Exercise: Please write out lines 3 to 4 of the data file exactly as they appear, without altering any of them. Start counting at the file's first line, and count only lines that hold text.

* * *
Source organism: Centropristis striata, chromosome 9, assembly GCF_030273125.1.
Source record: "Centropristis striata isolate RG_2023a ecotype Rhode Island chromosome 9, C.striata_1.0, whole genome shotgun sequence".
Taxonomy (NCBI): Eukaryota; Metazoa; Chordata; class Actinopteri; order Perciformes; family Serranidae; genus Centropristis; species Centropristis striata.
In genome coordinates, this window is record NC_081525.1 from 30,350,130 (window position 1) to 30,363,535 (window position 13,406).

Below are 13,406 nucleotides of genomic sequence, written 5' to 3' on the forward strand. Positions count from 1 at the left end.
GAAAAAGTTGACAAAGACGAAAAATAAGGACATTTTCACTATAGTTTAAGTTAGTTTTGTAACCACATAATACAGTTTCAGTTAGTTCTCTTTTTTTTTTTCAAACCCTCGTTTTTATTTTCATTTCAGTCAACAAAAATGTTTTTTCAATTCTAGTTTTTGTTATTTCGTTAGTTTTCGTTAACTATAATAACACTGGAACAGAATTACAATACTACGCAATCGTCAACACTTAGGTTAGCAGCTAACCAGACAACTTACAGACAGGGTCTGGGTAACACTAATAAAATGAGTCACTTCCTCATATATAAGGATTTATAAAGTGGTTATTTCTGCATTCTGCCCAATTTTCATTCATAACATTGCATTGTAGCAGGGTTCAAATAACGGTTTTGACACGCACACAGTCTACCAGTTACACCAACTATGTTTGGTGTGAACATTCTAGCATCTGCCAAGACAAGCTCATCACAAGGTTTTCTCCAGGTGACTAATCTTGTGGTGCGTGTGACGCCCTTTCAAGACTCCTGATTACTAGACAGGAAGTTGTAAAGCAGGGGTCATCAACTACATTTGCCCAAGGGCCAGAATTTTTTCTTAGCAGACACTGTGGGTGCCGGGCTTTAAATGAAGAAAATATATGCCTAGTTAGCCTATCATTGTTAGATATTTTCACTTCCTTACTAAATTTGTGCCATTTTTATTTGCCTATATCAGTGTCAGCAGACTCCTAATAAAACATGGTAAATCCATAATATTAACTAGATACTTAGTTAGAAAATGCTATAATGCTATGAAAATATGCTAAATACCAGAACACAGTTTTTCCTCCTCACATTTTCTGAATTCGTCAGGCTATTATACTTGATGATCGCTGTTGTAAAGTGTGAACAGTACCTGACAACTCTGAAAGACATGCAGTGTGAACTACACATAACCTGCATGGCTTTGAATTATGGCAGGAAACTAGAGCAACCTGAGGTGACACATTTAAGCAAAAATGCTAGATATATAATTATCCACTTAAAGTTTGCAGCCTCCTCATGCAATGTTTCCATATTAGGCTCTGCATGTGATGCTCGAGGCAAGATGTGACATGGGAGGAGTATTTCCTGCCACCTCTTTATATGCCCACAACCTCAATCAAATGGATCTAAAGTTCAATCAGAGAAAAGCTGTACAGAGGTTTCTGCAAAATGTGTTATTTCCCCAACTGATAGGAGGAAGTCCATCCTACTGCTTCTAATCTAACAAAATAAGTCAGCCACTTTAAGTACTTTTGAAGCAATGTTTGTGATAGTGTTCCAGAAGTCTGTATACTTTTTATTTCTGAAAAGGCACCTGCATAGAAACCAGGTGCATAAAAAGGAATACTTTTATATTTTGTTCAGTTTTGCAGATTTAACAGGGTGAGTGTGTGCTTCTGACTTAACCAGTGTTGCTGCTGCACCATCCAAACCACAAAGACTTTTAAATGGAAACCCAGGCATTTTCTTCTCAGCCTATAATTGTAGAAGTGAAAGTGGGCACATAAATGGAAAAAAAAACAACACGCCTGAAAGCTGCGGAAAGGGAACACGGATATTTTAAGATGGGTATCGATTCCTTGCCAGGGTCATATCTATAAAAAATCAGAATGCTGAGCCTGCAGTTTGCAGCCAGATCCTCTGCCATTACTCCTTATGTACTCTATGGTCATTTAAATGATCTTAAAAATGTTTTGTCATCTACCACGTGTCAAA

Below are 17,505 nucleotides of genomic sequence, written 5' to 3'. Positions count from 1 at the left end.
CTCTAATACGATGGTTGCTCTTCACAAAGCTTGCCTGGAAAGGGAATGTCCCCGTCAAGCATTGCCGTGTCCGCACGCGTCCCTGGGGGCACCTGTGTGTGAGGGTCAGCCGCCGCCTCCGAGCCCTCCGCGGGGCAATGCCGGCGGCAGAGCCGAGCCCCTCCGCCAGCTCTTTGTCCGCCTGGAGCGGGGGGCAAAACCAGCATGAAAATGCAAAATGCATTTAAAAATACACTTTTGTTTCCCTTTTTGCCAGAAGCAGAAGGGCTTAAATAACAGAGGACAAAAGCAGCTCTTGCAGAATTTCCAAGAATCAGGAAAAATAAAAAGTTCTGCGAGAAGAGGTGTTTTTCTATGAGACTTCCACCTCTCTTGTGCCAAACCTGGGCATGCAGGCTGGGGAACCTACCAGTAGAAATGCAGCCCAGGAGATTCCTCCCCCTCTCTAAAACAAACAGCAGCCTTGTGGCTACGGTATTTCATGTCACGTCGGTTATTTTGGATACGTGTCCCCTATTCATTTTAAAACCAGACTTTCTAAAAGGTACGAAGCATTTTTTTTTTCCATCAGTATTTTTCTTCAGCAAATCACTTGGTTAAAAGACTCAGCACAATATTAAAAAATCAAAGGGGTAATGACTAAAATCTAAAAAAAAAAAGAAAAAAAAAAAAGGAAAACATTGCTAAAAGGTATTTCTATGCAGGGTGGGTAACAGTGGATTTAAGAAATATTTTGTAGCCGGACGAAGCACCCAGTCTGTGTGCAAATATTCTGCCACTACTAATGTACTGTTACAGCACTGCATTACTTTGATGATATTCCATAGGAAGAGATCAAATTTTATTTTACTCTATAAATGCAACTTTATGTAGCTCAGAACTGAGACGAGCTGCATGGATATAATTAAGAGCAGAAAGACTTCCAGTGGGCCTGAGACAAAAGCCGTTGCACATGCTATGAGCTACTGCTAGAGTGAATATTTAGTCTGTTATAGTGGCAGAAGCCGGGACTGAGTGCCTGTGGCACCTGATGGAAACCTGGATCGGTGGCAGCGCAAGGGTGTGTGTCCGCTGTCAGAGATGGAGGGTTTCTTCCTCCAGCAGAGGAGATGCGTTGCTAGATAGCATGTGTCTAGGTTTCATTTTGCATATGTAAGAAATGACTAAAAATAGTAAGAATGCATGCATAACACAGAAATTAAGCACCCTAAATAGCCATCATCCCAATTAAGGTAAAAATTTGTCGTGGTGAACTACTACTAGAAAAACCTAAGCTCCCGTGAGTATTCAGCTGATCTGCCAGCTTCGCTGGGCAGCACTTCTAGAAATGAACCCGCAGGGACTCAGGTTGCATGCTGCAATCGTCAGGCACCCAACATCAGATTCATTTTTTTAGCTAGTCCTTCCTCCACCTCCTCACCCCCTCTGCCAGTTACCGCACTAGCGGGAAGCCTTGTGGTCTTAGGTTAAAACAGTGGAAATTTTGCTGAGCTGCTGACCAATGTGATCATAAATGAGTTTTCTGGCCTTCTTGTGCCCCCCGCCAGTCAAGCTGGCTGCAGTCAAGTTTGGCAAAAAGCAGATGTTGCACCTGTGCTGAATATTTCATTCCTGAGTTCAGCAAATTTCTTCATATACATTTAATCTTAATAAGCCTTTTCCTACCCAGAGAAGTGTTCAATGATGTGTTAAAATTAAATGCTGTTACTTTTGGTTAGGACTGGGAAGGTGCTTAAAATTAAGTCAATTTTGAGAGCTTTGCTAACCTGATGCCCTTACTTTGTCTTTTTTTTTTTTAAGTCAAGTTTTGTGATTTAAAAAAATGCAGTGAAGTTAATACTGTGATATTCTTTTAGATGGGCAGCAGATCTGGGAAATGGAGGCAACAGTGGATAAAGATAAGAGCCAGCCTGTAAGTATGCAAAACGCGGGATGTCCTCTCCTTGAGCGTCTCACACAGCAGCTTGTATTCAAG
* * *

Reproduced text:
Taxonomy (NCBI): Eukaryota; Metazoa; Chordata; class Actinopteri; order Perciformes; family Serranidae; genus Centropristis; species Centropristis striata.
In genome coordinates, this window is record NC_081525.1 from 30,350,130 (window position 1) to 30,363,535 (window position 13,406).